Biotransformation of RDX (hexahydro-1,3,5-trinitro-1,3,5-triazine) in slurry reactors was studied to determine the importance of supplementation of known biodegraders and the type of nutrient source required. Although addition of bacteria to the system increased the biotransformation rates, the increase may not justify the additional work and cost needed to grow the organisms in a laboratory and mix them into the soil. An inexpensive, rich nutrient source, corn steep liquor, was shown to provide sufficient nutrients to allow for the cometabolic biotransformation of RDX. The rate of RDX transformation was not constant throughout the course of the experiment due to the heterogeneous microbial population. Three kinetically distinct phases were observed. Regardless of the process, RDX biotransformation in slurry reactors was reaction rate limited under the test conditions. Model simulations based on experimental results demonstrate that, at cell densities of 5 g/L, bioremediation of RDX-contaminated soil is an attractive clean-up alternative.

  17. Kinetics of acid hydrolysis of hardwood in a continuous plug flow reactor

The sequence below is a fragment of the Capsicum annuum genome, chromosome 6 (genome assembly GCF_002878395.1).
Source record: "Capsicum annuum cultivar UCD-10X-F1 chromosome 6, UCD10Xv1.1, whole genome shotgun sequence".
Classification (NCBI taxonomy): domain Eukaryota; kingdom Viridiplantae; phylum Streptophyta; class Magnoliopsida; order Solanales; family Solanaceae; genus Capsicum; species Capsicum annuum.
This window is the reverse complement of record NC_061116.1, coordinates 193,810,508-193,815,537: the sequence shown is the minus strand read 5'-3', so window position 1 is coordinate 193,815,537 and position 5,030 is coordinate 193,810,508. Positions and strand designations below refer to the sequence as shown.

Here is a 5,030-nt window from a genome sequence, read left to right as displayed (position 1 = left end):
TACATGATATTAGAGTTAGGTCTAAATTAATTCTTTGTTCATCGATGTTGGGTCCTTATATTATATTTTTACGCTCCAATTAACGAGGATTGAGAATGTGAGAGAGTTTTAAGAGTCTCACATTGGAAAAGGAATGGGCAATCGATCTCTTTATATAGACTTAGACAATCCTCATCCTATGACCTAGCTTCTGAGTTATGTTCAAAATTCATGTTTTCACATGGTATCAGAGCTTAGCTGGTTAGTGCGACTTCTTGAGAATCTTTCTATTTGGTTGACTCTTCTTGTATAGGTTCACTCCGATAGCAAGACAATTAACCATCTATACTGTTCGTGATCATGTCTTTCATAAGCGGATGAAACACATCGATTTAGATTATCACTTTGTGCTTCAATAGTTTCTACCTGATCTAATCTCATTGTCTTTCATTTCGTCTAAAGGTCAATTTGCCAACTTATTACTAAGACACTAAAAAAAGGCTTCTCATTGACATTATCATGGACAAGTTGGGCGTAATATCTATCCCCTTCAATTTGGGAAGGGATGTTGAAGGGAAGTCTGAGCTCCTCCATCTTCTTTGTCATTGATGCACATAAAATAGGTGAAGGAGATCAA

SciTech Connect

    Kwarteng, I.K.

    1983-01-01

    This thesis was undertaken to investigate the kinetics of dilute acid catalyzed hydrolysis of hardwood in an isothermally operated continuous plug flow reactor at steady state. Sulphuric acid catalyst concentration ranged from 0.05 to 2.5 wt% and the reaction temperatures were between 160/sup 0/C and 265/sup 0/C. The residence time was limited to between 0.1 and 0.5 minutes while the wood slurry concentration varied from 5 wt% to 10 wt%. Kinetic models, as functions of the reaction conditions, were obtained for the hemicelluloses (xylan) to xylose, xylose to furfural, fufural decomposition, and cellulose (glucan) to glucose reactions. Numerical solutions (Runge-Kutta Methods) to a system of first order differential equations which provided a composite description of the kinetic model for furfural production from xylan were also presented. Furfural yields of up to 87% were verified. Xylose appearance from hardwood xylan could be modelled by a sequence of two irreversible consecutive first-order reactions. The proposed model, however, underestimated xylose yields at the conditions of quantitative yields (1 wt% 2 wt%, 0.25 minutes and 190/sup 0/C to 210/sup 0/C). For the cellulose to glucose reaction, a similar model with different parameters produced yields of up to 56% at 240/sup 0/C to 260/sup 0/C. Two approaches for the carbohydrate recovery and utilization in acid hydrolysis were proposed as follows. 1) Two-stage hydrolysis: in this mode, the first stage is at the conditions for maximum xylose recovery. This is then followed by a second-stage hydrolysis at higher temperatures for glucose recovery. 2) Single-stage hydrolysis: since the conditions for high furfural yields coincide with those for glucose, a single stage hydrolysis for their simultaneous recovery can also be achieved.